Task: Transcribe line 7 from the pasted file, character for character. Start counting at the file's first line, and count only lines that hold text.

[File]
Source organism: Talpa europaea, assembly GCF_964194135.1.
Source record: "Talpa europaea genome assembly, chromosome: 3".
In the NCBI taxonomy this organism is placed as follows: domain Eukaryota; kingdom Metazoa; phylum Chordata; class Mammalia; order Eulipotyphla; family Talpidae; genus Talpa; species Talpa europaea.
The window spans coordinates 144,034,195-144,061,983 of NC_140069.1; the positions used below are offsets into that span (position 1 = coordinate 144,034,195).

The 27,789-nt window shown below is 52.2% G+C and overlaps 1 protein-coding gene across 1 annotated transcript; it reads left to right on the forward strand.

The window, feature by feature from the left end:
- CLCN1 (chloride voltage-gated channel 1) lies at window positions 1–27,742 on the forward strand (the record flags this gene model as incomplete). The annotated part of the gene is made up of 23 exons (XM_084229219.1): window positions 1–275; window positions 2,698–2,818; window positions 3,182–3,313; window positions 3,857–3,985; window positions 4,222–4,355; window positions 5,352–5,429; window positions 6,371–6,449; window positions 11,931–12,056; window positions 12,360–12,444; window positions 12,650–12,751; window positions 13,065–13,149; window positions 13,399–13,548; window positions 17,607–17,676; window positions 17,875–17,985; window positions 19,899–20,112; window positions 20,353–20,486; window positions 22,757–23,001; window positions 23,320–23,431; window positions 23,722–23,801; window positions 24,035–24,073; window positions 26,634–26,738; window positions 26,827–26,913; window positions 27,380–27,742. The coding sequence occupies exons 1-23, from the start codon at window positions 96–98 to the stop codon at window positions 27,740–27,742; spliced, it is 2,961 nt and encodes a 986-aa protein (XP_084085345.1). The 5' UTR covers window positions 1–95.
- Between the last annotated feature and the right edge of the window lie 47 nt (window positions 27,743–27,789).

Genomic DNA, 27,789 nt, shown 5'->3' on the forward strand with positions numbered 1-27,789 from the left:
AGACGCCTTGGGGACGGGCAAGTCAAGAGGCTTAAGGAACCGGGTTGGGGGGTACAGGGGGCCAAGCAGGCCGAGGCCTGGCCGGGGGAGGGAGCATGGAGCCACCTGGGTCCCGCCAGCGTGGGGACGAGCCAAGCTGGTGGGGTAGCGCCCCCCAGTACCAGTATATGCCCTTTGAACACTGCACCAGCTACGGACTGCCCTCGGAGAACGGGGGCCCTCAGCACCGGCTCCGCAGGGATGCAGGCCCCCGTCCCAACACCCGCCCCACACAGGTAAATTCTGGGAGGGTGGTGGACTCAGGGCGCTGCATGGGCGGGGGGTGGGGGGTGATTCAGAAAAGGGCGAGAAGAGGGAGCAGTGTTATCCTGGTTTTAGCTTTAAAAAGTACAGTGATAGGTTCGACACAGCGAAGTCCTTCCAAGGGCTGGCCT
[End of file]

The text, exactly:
- CLCN1 (chloride voltage-gated channel 1) lies at window positions 1–27,742 on the forward strand (the record flags this gene model as incomplete). The annotated part of the gene is made up of 23 exons (XM_084229219.1): window positions 1–275; window positions 2,698–2,818; window positions 3,182–3,313; window positions 3,857–3,985; window positions 4,222–4,355; window positions 5,352–5,429; window positions 6,371–6,449; window positions 11,931–12,056; window positions 12,360–12,444; window positions 12,650–12,751; window positions 13,065–13,149; window positions 13,399–13,548; window positions 17,607–17,676; window positions 17,875–17,985; window positions 19,899–20,112; window positions 20,353–20,486; window positions 22,757–23,001; window positions 23,320–23,431; window positions 23,722–23,801; window positions 24,035–24,073; window positions 26,634–26,738; window positions 26,827–26,913; window positions 27,380–27,742. The coding sequence occupies exons 1-23, from the start codon at window positions 96–98 to the stop codon at window positions 27,740–27,742; spliced, it is 2,961 nt and encodes a 986-aa protein (XP_084085345.1). The 5' UTR covers window positions 1–95.